HuanGao Universal Dual Channel AC Charger HG-1206W
This is a cheap charger from Fasttech (sku:1192300), it is supposed to charger both LiIon and NiMH batteries, but when I put a NiMH in the charger the led flashed red.
I got the charger in an envelope, there was no instruction sheet or any accessories with it.
The charger is with a foldable US plug.
But also support 230VAC.
There is a single red/green led on the charger. The led is red while charging and green at any other times.
The charger uses sliders in metal rails and they work fairly well. It can handle batteries from 30mm to 69mm in length.
The charger can handle 69 mm long batteries including flat top cells.
- Supposed to do NiMH, but reports error when trying.
- Idle power consumption is 0.22 watt at 230VAC
- Charger will start charging from 0.5 volt.
- Will discharge with 0.4mA when not powered.
- Will discharge with 0.4mA when battery is full.
- Will stop charging at 4.28 volt.
- Will restart charging at 4.24 volt.
- The two batteries are nearly in parallel (There is a small resistance between them).
The charger uses a CC charging (Constant current), there is no CV (Constant voltage) phase. This means there will be a significant voltage drop when the charger terminates, as can be seen here the voltage drop is enough to restart charging.
To get a full charge on the battery the charger uses a rather high termination voltage.
The charging speed is a bit slow.
Second channel is the same.
Using a cell with less capacity will make the charge faster.
And a larger cell means longer charge time.
Using an older cell means termination problems due to higher internal resistance. The charger is jumping in and out of charge mode at a fast pace.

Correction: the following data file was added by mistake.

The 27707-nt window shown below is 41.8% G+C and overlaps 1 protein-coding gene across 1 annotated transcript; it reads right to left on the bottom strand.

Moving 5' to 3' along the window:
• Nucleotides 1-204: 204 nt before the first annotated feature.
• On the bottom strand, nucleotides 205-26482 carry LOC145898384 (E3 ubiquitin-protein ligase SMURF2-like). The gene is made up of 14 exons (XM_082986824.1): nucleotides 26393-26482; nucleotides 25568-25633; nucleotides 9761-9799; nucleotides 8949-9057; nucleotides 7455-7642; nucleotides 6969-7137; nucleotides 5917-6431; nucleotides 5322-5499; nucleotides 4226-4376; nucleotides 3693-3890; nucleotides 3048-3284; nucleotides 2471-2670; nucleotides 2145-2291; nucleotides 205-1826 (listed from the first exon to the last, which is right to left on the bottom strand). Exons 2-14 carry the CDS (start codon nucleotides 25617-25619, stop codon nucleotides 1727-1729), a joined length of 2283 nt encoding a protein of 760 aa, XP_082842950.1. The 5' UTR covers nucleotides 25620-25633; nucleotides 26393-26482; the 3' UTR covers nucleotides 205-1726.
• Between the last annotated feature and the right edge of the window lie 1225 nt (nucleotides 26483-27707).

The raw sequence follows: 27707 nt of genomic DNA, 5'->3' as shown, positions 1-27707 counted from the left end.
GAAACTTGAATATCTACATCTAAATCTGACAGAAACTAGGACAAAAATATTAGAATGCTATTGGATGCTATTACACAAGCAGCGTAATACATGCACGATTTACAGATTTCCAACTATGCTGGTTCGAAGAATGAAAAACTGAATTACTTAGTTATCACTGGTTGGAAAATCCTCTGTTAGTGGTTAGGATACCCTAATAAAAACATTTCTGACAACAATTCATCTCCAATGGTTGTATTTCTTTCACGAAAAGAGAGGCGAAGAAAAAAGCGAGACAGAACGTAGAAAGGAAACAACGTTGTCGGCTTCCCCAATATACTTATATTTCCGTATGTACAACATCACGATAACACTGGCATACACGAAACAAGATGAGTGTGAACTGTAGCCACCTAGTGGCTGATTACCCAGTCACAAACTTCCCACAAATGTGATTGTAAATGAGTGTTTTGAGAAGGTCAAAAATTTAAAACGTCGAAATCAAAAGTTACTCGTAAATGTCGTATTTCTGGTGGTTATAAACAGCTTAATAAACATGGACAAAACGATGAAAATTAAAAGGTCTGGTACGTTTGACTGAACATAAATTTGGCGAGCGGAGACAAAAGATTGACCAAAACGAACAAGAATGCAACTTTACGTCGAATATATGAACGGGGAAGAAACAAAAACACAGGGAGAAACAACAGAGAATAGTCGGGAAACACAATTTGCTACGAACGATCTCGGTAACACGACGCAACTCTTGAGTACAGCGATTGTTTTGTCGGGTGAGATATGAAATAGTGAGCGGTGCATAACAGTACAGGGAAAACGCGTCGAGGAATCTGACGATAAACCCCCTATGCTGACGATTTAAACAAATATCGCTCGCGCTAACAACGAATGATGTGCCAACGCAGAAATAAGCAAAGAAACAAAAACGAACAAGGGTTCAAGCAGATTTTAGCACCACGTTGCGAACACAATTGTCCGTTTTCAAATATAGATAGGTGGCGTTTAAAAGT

This cell has the same problem, but at a slower rate.
And here the charger terminated fine, but will probably restart again soon.
Charging two cells will halve the charge current, this means it need more than 15 hours to charge two 3100mAh cells.
M1: 33,5°C, M2: 33,0°C, M3: 46,6°C, M4: 42,8°C, HS1: 79,8°C
Somewhere in the charger there is a hot electronic part, but the cells stay cool.
The charger starts immediately, but it takes a few second to stabilize the current.
It is the same with two cell, except the current is lower (I have changed the current scale).
This curve shows the charge current, depending on battery voltage, I started at a low voltage and slowly increased the voltage.
There is not any termination in the 1.5 to 2.0 volt range, where I would have expected a NiMH voltage termination.
It looks like the charger will charge NiMH, but without any termination.
The charger passed an isolation test with 2500 volt, but failed a 5000 volt test, this makes the charger acceptable for 120VAC usage, but doubtful for 230VAC usage.
The charger works and can be use with 120VAC for LiIon, but I do not like the over voltage or the missing CV phase. There is also the doubtful NiMH charging, due to the led flashing red every time I tried, I did not do any test curves.
Basically you get what you pay for: A cheap, not very good charger, but it can be used for LiIon in an emergency.
Here is an explanation on how I did the above charge curves: How do I test a charger